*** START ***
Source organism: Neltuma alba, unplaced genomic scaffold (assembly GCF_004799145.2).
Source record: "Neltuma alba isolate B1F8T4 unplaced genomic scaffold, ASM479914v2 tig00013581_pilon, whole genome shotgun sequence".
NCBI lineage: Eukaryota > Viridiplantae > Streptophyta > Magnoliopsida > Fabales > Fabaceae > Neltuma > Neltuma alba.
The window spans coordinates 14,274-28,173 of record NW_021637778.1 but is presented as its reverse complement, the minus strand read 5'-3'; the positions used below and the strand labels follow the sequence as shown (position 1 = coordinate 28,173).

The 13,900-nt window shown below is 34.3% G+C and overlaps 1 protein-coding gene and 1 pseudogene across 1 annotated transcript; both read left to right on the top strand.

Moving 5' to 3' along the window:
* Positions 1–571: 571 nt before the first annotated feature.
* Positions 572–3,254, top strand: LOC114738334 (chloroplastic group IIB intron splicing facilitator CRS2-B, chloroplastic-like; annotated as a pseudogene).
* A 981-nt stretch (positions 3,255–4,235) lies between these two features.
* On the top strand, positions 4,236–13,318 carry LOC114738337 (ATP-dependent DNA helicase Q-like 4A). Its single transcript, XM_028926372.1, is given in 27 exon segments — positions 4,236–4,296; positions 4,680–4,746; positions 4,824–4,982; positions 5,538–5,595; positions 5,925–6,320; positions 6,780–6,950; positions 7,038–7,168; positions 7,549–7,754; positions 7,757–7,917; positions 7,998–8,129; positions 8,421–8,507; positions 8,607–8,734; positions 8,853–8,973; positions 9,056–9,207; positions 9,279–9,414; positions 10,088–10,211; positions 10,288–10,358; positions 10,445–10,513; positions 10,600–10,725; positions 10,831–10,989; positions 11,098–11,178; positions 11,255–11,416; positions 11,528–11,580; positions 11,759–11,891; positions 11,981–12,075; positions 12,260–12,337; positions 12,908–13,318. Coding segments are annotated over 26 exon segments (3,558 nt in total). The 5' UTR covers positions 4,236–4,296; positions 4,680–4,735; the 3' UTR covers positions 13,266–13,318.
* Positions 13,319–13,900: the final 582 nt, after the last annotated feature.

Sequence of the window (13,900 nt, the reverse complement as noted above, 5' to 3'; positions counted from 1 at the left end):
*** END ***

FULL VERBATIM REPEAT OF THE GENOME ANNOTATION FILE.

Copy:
Source organism: Neltuma alba, unplaced genomic scaffold (assembly GCF_004799145.2).
Source record: "Neltuma alba isolate B1F8T4 unplaced genomic scaffold, ASM479914v2 tig00013581_pilon, whole genome shotgun sequence".
NCBI lineage: Eukaryota > Viridiplantae > Streptophyta > Magnoliopsida > Fabales > Fabaceae > Neltuma > Neltuma alba.
The window spans coordinates 14,274-28,173 of record NW_021637778.1 but is presented as its reverse complement, the minus strand read 5'-3'; the positions used below and the strand labels follow the sequence as shown (position 1 = coordinate 28,173).

The 13,900-nt window shown below is 34.3% G+C and overlaps 1 protein-coding gene and 1 pseudogene across 1 annotated transcript; both read left to right on the top strand.

Moving 5' to 3' along the window:
* Positions 1–571: 571 nt before the first annotated feature.
* Positions 572–3,254, top strand: LOC114738334 (chloroplastic group IIB intron splicing facilitator CRS2-B, chloroplastic-like; annotated as a pseudogene).
* A 981-nt stretch (positions 3,255–4,235) lies between these two features.
* On the top strand, positions 4,236–13,318 carry LOC114738337 (ATP-dependent DNA helicase Q-like 4A). Its single transcript, XM_028926372.1, is given in 27 exon segments — positions 4,236–4,296; positions 4,680–4,746; positions 4,824–4,982; positions 5,538–5,595; positions 5,925–6,320; positions 6,780–6,950; positions 7,038–7,168; positions 7,549–7,754; positions 7,757–7,917; positions 7,998–8,129; positions 8,421–8,507; positions 8,607–8,734; positions 8,853–8,973; positions 9,056–9,207; positions 9,279–9,414; positions 10,088–10,211; positions 10,288–10,358; positions 10,445–10,513; positions 10,600–10,725; positions 10,831–10,989; positions 11,098–11,178; positions 11,255–11,416; positions 11,528–11,580; positions 11,759–11,891; positions 11,981–12,075; positions 12,260–12,337; positions 12,908–13,318. Coding segments are annotated over 26 exon segments (3,558 nt in total). The 5' UTR covers positions 4,236–4,296; positions 4,680–4,735; the 3' UTR covers positions 13,266–13,318.
* Positions 13,319–13,900: the final 582 nt, after the last annotated feature.

Sequence of the window (13,900 nt, the reverse complement as noted above, 5' to 3'; positions counted from 1 at the left end):